Hospitality, crisis and promise
Disruption of the industry offers opportunity for the ingenious entrepreneur
Such wreckage. Such devastation. Such uncertainty. The Covid-19 pandemic has disrupted the present, shattered futures and taken lives.
In a quick couple of months, life as we’ve known it has been turned upside down. There is much to despair about this shock to our previously well-constructed world. Looking for hope can seem unattainable, especially for those whose careers, livelihoods and businesses have been heavily damaged.
I especially mourn what is happening to the hospitality industry. Restaurants, hotels, resorts, amusement parks, theaters, concerts, sporting events and the like are where we go to refresh and unwind by enjoying time with friends and family, interacting with others and being treated warmly by caring staffs.
Hospitality is in many ways one of the most human of all career choices. Here is where your value is largely determined by how well you engage with others and how well you make others feel. Being socially distant is aversive to hospitality. It’s like trying to paint landscapes with only two colors. The genial experience is catastrophically abridged.
Hospitality was to be the great redeemer for a world becoming increasingly technical, remote and isolated. At its core, hospitality resisted the forces of automation and outsourcing that transformed so many other lines of work. It benefited from an economy relatively flush with disposable income. This industry really has made the world a better place to live. And now we ask ourselves, what happens to us all if our capacity to be social beings is painfully curtailed for the long term?
In the U.S., it’s unlikely we’ll see government stepping in to support hospitality for more than several months. Projections point to the second half of 2021 before a widely distributed and effective vaccine is put into place. Therefore, social distancing is expected to be among the chief tactics we have to mitigate outbreaks during our slow build up to herd immunity.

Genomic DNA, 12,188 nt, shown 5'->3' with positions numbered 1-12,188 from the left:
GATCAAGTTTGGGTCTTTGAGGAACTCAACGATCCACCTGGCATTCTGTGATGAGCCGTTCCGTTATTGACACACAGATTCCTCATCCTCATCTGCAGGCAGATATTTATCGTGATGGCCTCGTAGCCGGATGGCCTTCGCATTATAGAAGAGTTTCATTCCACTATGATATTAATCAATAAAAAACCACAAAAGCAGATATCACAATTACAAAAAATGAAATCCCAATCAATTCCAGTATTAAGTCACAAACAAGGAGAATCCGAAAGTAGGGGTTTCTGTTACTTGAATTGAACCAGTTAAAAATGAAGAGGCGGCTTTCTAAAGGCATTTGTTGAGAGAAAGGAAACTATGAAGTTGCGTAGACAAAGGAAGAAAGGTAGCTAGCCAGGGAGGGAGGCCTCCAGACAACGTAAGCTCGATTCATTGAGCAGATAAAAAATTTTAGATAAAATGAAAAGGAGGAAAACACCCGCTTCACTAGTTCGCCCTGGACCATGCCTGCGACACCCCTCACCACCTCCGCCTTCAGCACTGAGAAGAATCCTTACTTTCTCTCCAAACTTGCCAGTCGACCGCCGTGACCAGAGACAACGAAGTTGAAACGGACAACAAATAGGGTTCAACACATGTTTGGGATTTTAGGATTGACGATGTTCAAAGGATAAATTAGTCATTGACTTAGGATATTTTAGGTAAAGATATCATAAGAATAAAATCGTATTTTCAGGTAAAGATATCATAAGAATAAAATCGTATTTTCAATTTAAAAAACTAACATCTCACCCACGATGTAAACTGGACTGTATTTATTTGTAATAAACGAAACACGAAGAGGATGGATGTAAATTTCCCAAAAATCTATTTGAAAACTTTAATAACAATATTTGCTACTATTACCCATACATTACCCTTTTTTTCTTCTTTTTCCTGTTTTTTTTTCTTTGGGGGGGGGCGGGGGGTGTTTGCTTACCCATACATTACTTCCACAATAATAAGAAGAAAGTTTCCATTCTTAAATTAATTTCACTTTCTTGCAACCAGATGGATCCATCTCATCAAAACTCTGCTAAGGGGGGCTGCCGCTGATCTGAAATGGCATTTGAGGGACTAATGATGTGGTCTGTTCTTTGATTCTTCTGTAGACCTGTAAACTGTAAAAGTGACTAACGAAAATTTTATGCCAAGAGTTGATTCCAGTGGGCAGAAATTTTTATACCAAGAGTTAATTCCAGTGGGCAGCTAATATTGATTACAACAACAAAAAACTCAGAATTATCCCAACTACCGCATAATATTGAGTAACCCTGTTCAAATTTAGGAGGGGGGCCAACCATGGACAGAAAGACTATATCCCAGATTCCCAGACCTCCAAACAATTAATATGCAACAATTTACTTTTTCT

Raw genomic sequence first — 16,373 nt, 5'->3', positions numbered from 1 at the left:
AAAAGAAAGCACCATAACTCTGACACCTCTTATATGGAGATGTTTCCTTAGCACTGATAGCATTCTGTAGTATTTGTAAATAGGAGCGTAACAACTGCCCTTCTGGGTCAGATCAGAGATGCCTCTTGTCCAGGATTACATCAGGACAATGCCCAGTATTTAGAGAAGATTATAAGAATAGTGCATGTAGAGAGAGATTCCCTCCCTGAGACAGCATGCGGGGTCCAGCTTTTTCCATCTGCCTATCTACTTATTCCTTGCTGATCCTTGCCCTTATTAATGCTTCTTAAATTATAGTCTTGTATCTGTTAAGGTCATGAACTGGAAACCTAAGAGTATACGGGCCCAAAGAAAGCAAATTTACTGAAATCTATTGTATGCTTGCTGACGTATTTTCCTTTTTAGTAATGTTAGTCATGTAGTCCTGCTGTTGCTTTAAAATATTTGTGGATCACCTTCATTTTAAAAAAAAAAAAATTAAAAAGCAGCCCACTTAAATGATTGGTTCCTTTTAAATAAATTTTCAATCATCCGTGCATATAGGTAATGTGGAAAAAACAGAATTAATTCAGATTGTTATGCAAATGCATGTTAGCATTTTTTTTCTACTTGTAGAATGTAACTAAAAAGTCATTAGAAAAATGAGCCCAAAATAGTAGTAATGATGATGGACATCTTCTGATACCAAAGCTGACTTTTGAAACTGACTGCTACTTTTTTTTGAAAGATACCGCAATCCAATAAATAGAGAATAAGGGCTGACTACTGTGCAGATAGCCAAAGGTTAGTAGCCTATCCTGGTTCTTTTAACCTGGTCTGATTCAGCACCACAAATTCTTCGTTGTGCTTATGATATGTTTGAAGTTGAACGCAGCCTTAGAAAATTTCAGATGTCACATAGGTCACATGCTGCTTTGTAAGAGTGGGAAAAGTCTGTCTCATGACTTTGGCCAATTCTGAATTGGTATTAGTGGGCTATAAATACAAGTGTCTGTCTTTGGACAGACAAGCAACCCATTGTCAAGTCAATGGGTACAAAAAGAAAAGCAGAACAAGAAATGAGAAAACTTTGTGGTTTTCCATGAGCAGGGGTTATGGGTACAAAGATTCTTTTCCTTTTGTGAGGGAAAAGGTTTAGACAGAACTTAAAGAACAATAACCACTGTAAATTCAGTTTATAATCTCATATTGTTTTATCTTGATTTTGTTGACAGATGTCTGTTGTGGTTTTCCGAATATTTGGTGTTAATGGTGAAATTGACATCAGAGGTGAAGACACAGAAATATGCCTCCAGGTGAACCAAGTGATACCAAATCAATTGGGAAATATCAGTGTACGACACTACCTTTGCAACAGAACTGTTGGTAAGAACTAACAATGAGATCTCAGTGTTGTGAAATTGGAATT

Then there is the very real fear people have about mingling as before. Think of the questions we could have while in crowds: Who among these people is asymptomatic and carrying the virus? Why is that person coughing? Is it right to hug or shake hands with this friend anymore? How can I keep my glasses from fogging when wearing this darn mask? Many may, and probably will, opt for staying home.
There are no easy answers or quick fixes for the hospitality industry. That said, two broad ideas come to mind that may point to some sort of solution for the future of those whose hospitality jobs are evaporating.
This is a time for hospitality professionals to reflect on their skills and the value they bring to the public. In particular, inventory what it is about your engagements with people that activates your energy and brings deep satisfaction. Then think about other, more employable areas where these talents can be expressed.
For example, healthcare-related services benefit from a workforce rich in soft hospitable skills infused with those of the technical expertise providers. Sales and customer services also are enhanced by those who can deliver personal, attentive and solution-oriented care and advice.
Think about it: There are many fields in which a hospitable mindset and presentation can find a home.
Second, now is a time for the entrepreneurial, innovative, resourceful and ingenious among us to design and develop novel ways of offering hospitality contributions that haven’t been tried before. The pent-up public demand is certainly there. Necessity is still the mother of invention.
Let’s please be pleasantly surprised by having creative hospitality professionals discover new and refreshing ways of building community, strengthening social interaction and giving us respite from these stressful times, all while maintaining safe and prudent distancing measures.
Times were dark in the economy 10 years ago and they are even darker now. But if we’re lucky, it may be our friends in hospitality who can shine a light when we all most need it.
Bill Ryan, who writes about career, employment and economic topics from his home in North Sutton, can be reached at firstname.lastname@example.org.